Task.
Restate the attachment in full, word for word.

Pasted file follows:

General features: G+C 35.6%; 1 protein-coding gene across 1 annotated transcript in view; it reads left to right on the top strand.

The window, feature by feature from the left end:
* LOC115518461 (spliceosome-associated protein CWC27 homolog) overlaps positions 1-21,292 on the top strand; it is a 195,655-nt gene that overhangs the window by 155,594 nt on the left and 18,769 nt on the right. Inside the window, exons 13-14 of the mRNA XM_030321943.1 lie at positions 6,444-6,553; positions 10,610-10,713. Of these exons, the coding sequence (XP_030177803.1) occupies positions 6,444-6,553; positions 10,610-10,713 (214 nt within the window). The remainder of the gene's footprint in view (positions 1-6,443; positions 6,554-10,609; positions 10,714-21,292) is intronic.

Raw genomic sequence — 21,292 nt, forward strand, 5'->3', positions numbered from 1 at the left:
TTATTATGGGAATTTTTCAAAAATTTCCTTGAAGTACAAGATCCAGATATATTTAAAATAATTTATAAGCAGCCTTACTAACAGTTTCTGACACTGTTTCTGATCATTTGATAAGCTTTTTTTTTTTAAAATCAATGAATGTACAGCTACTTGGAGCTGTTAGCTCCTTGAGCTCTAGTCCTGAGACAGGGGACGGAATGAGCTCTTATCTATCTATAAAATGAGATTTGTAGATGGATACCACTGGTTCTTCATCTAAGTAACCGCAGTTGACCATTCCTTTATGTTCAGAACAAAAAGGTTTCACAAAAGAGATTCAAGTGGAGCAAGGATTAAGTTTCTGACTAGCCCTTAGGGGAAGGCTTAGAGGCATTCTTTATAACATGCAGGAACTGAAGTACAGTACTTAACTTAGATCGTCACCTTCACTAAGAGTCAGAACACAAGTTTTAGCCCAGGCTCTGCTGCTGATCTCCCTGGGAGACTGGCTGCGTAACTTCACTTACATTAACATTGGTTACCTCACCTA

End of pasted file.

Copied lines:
General features: G+C 35.6%; 1 protein-coding gene across 1 annotated transcript in view; it reads left to right on the top strand.

The window, feature by feature from the left end:
* LOC115518461 (spliceosome-associated protein CWC27 homolog) overlaps positions 1-21,292 on the top strand; it is a 195,655-nt gene that overhangs the window by 155,594 nt on the left and 18,769 nt on the right. Inside the window, exons 13-14 of the mRNA XM_030321943.1 lie at positions 6,444-6,553; positions 10,610-10,713. Of these exons, the coding sequence (XP_030177803.1) occupies positions 6,444-6,553; positions 10,610-10,713 (214 nt within the window). The remainder of the gene's footprint in view (positions 1-6,443; positions 6,554-10,609; positions 10,714-21,292) is intronic.

Raw genomic sequence — 21,292 nt, forward strand, 5'->3', positions numbered from 1 at the left:
TTATTATGGGAATTTTTCAAAAATTTCCTTGAAGTACAAGATCCAGATATATTTAAAATAATTTATAAGCAGCCTTACTAACAGTTTCTGACACTGTTTCTGATCATTTGATAAGCTTTTTTTTTTTAAAATCAATGAATGTACAGCTACTTGGAGCTGTTAGCTCCTTGAGCTCTAGTCCTGAGACAGGGGACGGAATGAGCTCTTATCTATCTATAAAATGAGATTTGTAGATGGATACCACTGGTTCTTCATCTAAGTAACCGCAGTTGACCATTCCTTTATGTTCAGAACAAAAAGGTTTCACAAAAGAGATTCAAGTGGAGCAAGGATTAAGTTTCTGACTAGCCCTTAGGGGAAGGCTTAGAGGCATTCTTTATAACATGCAGGAACTGAAGTACAGTACTTAACTTAGATCGTCACCTTCACTAAGAGTCAGAACACAAGTTTTAGCCCAGGCTCTGCTGCTGATCTCCCTGGGAGACTGGCTGCGTAACTTCACTTACATTAACATTGGTTACCTCACCTA